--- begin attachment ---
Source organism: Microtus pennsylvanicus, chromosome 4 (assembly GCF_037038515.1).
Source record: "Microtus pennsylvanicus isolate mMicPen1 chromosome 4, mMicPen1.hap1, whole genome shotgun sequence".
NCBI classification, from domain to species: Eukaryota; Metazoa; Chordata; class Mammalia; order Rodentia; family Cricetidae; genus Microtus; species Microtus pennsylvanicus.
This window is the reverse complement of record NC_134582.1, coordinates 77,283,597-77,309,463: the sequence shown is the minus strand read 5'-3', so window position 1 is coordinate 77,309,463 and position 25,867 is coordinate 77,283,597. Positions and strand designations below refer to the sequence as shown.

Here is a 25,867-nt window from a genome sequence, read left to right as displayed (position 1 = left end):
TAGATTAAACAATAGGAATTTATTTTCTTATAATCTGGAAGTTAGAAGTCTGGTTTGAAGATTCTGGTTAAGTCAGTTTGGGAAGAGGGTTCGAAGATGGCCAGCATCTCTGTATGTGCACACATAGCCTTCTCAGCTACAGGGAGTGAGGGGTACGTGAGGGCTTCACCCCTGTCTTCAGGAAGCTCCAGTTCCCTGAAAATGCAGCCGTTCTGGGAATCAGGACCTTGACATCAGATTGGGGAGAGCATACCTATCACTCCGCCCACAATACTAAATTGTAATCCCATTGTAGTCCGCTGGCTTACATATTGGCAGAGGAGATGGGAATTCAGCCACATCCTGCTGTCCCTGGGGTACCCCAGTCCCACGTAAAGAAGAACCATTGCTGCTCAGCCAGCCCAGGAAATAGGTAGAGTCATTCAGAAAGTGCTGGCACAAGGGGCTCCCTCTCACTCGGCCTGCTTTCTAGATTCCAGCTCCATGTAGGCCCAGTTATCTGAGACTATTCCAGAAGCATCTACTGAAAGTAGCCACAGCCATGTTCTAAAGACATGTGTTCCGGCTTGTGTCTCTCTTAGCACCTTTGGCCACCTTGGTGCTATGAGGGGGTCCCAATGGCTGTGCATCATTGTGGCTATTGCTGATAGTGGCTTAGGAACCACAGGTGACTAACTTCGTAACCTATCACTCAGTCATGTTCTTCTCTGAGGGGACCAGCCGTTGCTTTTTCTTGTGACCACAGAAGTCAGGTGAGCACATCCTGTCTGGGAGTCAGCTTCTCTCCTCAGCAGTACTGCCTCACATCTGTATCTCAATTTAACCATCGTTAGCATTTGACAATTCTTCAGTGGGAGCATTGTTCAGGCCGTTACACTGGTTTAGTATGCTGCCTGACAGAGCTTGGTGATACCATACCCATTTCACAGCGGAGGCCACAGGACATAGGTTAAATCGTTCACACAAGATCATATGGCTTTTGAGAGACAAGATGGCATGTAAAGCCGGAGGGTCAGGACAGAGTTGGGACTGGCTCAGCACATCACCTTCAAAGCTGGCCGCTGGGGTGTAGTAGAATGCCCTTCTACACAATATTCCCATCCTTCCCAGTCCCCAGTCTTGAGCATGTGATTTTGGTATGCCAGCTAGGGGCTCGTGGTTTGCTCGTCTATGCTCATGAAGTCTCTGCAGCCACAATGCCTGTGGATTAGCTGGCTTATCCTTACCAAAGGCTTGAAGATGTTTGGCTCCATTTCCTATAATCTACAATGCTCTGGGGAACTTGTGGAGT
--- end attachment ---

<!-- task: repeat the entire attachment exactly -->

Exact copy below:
Source organism: Microtus pennsylvanicus, chromosome 4 (assembly GCF_037038515.1).
Source record: "Microtus pennsylvanicus isolate mMicPen1 chromosome 4, mMicPen1.hap1, whole genome shotgun sequence".
NCBI classification, from domain to species: Eukaryota; Metazoa; Chordata; class Mammalia; order Rodentia; family Cricetidae; genus Microtus; species Microtus pennsylvanicus.
This window is the reverse complement of record NC_134582.1, coordinates 77,283,597-77,309,463: the sequence shown is the minus strand read 5'-3', so window position 1 is coordinate 77,309,463 and position 25,867 is coordinate 77,283,597. Positions and strand designations below refer to the sequence as shown.

Here is a 25,867-nt window from a genome sequence, read left to right as displayed (position 1 = left end):
TAGATTAAACAATAGGAATTTATTTTCTTATAATCTGGAAGTTAGAAGTCTGGTTTGAAGATTCTGGTTAAGTCAGTTTGGGAAGAGGGTTCGAAGATGGCCAGCATCTCTGTATGTGCACACATAGCCTTCTCAGCTACAGGGAGTGAGGGGTACGTGAGGGCTTCACCCCTGTCTTCAGGAAGCTCCAGTTCCCTGAAAATGCAGCCGTTCTGGGAATCAGGACCTTGACATCAGATTGGGGAGAGCATACCTATCACTCCGCCCACAATACTAAATTGTAATCCCATTGTAGTCCGCTGGCTTACATATTGGCAGAGGAGATGGGAATTCAGCCACATCCTGCTGTCCCTGGGGTACCCCAGTCCCACGTAAAGAAGAACCATTGCTGCTCAGCCAGCCCAGGAAATAGGTAGAGTCATTCAGAAAGTGCTGGCACAAGGGGCTCCCTCTCACTCGGCCTGCTTTCTAGATTCCAGCTCCATGTAGGCCCAGTTATCTGAGACTATTCCAGAAGCATCTACTGAAAGTAGCCACAGCCATGTTCTAAAGACATGTGTTCCGGCTTGTGTCTCTCTTAGCACCTTTGGCCACCTTGGTGCTATGAGGGGGTCCCAATGGCTGTGCATCATTGTGGCTATTGCTGATAGTGGCTTAGGAACCACAGGTGACTAACTTCGTAACCTATCACTCAGTCATGTTCTTCTCTGAGGGGACCAGCCGTTGCTTTTTCTTGTGACCACAGAAGTCAGGTGAGCACATCCTGTCTGGGAGTCAGCTTCTCTCCTCAGCAGTACTGCCTCACATCTGTATCTCAATTTAACCATCGTTAGCATTTGACAATTCTTCAGTGGGAGCATTGTTCAGGCCGTTACACTGGTTTAGTATGCTGCCTGACAGAGCTTGGTGATACCATACCCATTTCACAGCGGAGGCCACAGGACATAGGTTAAATCGTTCACACAAGATCATATGGCTTTTGAGAGACAAGATGGCATGTAAAGCCGGAGGGTCAGGACAGAGTTGGGACTGGCTCAGCACATCACCTTCAAAGCTGGCCGCTGGGGTGTAGTAGAATGCCCTTCTACACAATATTCCCATCCTTCCCAGTCCCCAGTCTTGAGCATGTGATTTTGGTATGCCAGCTAGGGGCTCGTGGTTTGCTCGTCTATGCTCATGAAGTCTCTGCAGCCACAATGCCTGTGGATTAGCTGGCTTATCCTTACCAAAGGCTTGAAGATGTTTGGCTCCATTTCCTATAATCTACAATGCTCTGGGGAACTTGTGGAGT